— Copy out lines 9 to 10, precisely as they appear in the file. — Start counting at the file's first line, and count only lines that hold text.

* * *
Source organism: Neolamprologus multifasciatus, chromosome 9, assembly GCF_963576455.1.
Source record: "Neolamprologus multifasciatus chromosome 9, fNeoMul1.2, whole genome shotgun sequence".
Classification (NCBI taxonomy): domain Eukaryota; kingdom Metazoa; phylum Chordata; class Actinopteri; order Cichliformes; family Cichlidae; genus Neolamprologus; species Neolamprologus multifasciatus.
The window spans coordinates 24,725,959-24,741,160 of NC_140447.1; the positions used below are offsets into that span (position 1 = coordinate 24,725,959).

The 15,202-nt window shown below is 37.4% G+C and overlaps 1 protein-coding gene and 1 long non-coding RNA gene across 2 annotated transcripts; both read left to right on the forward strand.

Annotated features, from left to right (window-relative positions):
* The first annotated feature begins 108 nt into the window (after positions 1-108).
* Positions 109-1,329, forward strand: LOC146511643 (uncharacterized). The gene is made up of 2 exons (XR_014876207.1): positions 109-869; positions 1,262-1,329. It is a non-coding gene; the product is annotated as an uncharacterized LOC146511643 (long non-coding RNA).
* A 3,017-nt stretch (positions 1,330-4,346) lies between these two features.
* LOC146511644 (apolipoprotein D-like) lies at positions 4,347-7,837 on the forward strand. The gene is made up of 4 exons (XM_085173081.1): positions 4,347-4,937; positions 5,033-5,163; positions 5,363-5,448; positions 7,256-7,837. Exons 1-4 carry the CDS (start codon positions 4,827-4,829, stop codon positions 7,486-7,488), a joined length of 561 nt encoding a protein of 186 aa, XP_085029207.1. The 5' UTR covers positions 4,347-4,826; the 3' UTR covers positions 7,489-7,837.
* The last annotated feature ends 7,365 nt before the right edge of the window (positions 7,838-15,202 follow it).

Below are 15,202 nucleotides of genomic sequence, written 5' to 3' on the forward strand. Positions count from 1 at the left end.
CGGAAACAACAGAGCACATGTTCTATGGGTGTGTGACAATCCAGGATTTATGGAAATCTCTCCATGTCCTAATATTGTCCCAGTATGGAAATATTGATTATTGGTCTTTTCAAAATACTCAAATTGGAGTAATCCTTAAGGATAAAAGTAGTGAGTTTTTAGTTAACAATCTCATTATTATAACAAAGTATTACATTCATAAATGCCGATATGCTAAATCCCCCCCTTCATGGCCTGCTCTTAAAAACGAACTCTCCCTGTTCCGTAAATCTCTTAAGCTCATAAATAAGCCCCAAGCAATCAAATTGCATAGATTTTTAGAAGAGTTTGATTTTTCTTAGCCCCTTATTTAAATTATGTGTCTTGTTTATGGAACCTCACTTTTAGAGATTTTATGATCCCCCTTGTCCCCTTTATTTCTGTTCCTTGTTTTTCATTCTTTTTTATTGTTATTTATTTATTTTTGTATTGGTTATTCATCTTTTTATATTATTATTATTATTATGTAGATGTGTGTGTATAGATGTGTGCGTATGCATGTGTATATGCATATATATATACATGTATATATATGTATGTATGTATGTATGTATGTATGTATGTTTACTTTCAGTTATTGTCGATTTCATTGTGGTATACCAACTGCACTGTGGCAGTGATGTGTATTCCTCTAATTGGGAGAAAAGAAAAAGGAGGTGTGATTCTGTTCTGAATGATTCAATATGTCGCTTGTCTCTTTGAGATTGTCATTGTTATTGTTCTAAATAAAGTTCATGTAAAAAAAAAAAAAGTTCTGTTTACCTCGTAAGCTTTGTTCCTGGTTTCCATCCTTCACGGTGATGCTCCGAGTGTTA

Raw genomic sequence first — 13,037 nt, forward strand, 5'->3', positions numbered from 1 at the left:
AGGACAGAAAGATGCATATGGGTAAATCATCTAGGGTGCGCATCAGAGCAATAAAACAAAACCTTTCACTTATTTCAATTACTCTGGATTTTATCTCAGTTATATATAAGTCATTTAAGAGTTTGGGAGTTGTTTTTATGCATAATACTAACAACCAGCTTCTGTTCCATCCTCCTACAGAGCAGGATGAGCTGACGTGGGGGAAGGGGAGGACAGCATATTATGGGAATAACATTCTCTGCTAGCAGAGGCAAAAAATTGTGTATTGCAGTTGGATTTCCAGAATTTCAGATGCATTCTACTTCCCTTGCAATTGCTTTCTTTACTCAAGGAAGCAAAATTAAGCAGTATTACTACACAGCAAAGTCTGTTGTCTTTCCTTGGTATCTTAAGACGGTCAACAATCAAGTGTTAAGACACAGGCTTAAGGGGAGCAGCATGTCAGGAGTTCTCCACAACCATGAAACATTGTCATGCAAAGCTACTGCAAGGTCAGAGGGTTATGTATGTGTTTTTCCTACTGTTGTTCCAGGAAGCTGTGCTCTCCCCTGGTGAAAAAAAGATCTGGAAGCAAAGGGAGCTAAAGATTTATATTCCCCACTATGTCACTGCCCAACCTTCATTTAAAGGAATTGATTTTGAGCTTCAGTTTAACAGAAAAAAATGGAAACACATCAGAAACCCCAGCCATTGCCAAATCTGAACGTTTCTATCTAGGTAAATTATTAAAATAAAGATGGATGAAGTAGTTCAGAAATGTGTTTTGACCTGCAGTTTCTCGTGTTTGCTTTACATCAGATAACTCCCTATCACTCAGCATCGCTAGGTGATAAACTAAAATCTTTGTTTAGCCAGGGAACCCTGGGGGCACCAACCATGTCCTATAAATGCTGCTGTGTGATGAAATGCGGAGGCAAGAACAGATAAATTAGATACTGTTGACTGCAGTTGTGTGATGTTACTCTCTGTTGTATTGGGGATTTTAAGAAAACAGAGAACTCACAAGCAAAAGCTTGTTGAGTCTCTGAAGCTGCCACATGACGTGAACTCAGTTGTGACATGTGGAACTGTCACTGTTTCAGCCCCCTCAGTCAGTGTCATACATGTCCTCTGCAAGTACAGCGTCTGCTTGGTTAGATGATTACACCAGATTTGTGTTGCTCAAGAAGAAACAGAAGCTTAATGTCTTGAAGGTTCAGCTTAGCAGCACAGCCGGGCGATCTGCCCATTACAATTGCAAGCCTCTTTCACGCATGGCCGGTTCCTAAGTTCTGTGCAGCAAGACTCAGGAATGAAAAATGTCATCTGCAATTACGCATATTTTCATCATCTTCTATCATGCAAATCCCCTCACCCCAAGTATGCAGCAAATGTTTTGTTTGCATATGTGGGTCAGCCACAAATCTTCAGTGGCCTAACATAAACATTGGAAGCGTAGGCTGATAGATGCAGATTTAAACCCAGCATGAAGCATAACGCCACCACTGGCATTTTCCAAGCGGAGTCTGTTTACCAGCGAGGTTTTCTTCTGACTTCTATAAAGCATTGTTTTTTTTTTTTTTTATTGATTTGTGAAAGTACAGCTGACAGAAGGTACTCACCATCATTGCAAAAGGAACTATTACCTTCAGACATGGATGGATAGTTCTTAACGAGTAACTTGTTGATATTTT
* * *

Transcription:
* A 3,017-nt stretch (positions 1,330-4,346) lies between these two features.
* LOC146511644 (apolipoprotein D-like) lies at positions 4,347-7,837 on the forward strand. The gene is made up of 4 exons (XM_085173081.1): positions 4,347-4,937; positions 5,033-5,163; positions 5,363-5,448; positions 7,256-7,837. Exons 1-4 carry the CDS (start codon positions 4,827-4,829, stop codon positions 7,486-7,488), a joined length of 561 nt encoding a protein of 186 aa, XP_085029207.1. The 5' UTR covers positions 4,347-4,826; the 3' UTR covers positions 7,489-7,837.